NEW YORK (MainStreet) — The Great Recession came and went, and so did the Great American Real Estate Crash. Homes were lost, and so was people's confidence in homeownership. We were amazed by the heated debate spawned by an article we wrote about Millennials who aren't interested in homeownership.
To continue our exploration of the changing face of the American Dream, we explored another recent trend — homeowners who sell their abodes and choose to rent. Some ex-homeowners were happy to make the switch, while others did so under duress. No one person's story was exactly alike.
Here are the real reasons everyday Americans consider selling their homes and becoming renters by choice:
Cutting Your Losses
Britt Reints was preparing to travel for about a year, so she spoke to real estate agents about selling her home or renting it while she was away.
"Once we found out it would take about ten years for us to even get back to even, we decided to cut our losses and short-sell the house," she says. "That obviously ruined our credit, but it also made us leery of purchasing again until we're certain we want to live in one place for at least 15 years. The idea that paying a mortgage is just like paying rent—but better—is no longer something we can just assume."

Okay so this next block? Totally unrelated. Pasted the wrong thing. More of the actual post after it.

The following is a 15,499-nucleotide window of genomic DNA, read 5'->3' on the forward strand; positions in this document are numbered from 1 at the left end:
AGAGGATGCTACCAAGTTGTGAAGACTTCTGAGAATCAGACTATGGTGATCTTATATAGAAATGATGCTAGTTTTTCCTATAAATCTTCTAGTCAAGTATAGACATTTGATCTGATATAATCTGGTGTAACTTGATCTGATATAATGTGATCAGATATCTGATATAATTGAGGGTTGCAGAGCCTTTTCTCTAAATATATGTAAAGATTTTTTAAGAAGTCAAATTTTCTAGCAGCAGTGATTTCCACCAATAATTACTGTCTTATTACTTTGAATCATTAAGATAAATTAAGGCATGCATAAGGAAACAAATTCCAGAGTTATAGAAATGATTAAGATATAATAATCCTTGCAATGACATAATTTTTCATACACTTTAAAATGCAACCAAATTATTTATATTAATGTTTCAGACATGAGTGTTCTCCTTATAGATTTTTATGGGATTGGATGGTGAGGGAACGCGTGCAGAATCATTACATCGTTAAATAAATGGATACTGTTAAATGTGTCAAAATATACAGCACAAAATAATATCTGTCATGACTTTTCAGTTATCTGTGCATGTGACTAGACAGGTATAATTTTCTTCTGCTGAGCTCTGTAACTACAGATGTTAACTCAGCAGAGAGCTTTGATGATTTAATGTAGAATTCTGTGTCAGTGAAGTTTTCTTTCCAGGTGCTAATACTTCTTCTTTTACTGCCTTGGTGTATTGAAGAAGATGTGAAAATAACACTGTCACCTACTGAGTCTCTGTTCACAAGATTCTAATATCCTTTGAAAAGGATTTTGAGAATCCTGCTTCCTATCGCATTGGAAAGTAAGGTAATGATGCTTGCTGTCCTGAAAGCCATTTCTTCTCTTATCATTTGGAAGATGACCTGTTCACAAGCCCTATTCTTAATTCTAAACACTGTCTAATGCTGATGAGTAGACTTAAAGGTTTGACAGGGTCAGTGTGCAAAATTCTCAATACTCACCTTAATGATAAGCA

Change in Living Situation
One major reason to change up your housing situation is that your living situation is changing, too. Norm Bour made the decision to sell his home after his wife and he divorced. His house was marginally upside-down, but he worked on a loan modification for many, many months, so the divorce made the exit a practical solution, he says.
"It was just my wife and I, and cats, and lots of 'stuff,'" he says. After transitioning to renting, he shed all the excess and streamlined his possessions.
Similarly, Gayle Carson decided to sell her home after her husband passed away five years ago.
"I thought I would stay, but a home of 6,000 square feet for one person is a little costly and too big," she says. She moved closer to her son and hasn't regretted the decision.